When I listen to all eight songs on From The Fires I will admit to being baffled by the whole “double EP” thing. Why not just call these eight tracks your debut album. Houses of the Holy only had four tracks per side, eight in total. Take the homage all the way, baby. Anyway, this is a great slab of rock and roll. Turn it up loud, grab a slice of pizza and some bourbon and try not be weeping when your spouse gets home….

Cheers!

 

Review: U2’s Two New Songs from ‘Songs Of Experience’

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As happens this time of year, my corporate overlords have kept me out on the road all week. Traveling has taught me one thing: Civility and good manners are dead, folks. Anyway, I wearily returned home to find the great news that U2 have made a number of announcements in regard to their upcoming album, Songs of Experience, the “sequel” to 2014’s Songs of Innocence. It’s all so very William Blake of them… “Tyger Tyger, burning bright, In the forests of the night.” We have a release date of December 1 for the full album, just in time for Christmas. And, in other great news, U2 have announced a short spring tour through the United States beginning in May and running through June. Sadly it looks like I’ll have to fly somewhere to see them. Hopefully the early dates are just a framework from which they can hang additional dates in additional cities on to.

The build up for Songs of Experience has been impressive. I think this album is going to be an important one for U2… After two rather lackluster records, No Line On The Horizon (2009) and Songs of Innocence (2014) one gets the sense that U2 is bearing down to re-take over the world. These guys are like Muhammad Ali, they always seem to be fighting to regain the World Title. One could view their recent tour to celebrate the 30th anniversary of their landmark album, The Joshua Tree, as a concerted effort to reconnect with their fans and reignite the passion they so often inspire. (That tour was reviewed in B&V, Concert Review: U2 with Beck, Kansas City, Sept 12, 2017: A “Night of Epic Rock And Roll” – Bono, #U2TheJoshuaTree2017).

They released the first single a month or so ago. That song, “You’re The Best Thing About Me” is simply put, sensational and the best first single they’ve put out since “Vertigo.” I reviewed that single (U2: “You’re The Best Thing About Me,” The Strong New Single From ‘Songs Of Experience’) and it gives me a lot of hope for this new album. Never count U2 out, especially if they feel they have their backs against the wall. The announcements they made this week were accompanied by the album art, the track list and the release of two new songs. Looking at the track list, I don’t see much on the “Deluxe” version to recommend it, the bonus material appears to be all remixes. I say new songs, but one, “Get Out of Your Own Way,” they apparently debuted on The Joshua Tree Tour and the other, “Blackout” was out on YouTube and other social media platforms.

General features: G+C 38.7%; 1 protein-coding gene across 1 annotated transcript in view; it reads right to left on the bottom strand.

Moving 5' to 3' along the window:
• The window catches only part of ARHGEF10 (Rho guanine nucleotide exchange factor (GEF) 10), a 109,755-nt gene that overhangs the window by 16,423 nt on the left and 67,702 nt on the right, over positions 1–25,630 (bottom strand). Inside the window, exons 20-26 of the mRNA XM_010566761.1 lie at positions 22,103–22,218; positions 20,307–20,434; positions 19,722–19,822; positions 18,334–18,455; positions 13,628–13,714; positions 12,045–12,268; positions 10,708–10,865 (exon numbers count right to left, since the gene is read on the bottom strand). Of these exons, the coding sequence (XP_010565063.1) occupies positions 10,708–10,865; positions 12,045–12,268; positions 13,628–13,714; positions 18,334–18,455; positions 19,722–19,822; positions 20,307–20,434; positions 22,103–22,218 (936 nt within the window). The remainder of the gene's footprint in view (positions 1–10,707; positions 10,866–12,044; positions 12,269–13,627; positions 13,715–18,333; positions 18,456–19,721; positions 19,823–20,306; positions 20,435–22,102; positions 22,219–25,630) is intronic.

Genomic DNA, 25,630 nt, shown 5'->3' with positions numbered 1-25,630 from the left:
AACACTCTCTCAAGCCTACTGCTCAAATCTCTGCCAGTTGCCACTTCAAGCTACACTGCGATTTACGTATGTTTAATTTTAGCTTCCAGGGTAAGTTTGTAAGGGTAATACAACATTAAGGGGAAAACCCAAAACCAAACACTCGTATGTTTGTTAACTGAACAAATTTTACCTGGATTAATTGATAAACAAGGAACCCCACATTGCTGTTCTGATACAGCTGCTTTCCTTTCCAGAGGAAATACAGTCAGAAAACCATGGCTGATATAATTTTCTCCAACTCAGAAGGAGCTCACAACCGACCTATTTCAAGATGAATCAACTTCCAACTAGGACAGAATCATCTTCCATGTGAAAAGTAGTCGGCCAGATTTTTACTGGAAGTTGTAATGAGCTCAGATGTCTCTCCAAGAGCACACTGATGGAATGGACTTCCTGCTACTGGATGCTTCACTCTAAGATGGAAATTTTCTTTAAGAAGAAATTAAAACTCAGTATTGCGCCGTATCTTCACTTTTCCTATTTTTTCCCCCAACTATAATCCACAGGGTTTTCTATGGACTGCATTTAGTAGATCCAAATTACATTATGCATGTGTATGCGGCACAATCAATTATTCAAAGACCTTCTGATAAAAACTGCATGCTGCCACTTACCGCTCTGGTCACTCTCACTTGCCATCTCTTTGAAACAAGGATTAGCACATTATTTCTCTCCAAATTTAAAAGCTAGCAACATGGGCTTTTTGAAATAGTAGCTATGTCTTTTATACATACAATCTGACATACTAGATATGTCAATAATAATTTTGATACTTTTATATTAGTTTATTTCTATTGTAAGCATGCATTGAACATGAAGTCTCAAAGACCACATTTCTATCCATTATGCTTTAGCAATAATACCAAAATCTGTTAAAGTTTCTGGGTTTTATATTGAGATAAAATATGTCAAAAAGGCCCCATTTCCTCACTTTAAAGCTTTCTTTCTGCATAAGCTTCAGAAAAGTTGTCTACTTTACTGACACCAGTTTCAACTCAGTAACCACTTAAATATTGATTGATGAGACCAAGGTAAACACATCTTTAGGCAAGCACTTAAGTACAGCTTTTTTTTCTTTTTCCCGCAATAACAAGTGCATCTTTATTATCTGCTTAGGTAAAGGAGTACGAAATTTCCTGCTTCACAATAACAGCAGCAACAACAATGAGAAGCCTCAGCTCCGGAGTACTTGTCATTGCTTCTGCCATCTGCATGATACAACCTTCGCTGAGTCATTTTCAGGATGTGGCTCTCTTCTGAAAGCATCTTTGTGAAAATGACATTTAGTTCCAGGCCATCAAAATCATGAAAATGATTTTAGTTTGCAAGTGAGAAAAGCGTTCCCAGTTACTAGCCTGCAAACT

“Get Out of Your Own Way” is a mid tempo, ballad type track. It’s got big choruses. I usually love U2’s ballads, but this one is going to have to grow on me. The track fades in a little bit like “Where The Streets Have No Name.” I think my biggest obstacle on this song are the drums. They sound tinny or metallic. I think Larry Mullen, Jr is U2’s secret weapon so I’d like to see them let that guy go a little more. He does pick it up in the middle of the track. There is some good, signature Edge guitar in the middle and a nice but brief solo. The track is more polished than “You’re the Best Thing About Me.” There’s some audio tape of someone, a rapper, a preacher or somebody at the end that I could have done without. Like I said, not a great track,  but not bad.

“Blackout” is just a great song. The Rock Chick was in the B&V Lab when I played the two tracks and she took to this one immediately. It’s catchy and has some good guitar. I especially like Bono’s impassioned vocal on this track. I love the lyrics, “In the darkness is where you learn to see…” It’s a slinky, funky affair. I think you could dance to it or rock out to it and I mean that in a good way. If “Blackout” and “You’re the Best Thing…” are any indication, this album is headed in the right direction. Although, I will caveat that by saying, it’s hard to take a handful of songs and hear them out of the context of the full album and make any kind of guess about the overall package. I only have my hope for this album to go on and I haven’t had that on a U2 album since How To Dismantle An Atomic Bomb.

Keep your fingers crossed for a great U2 album! Cheers!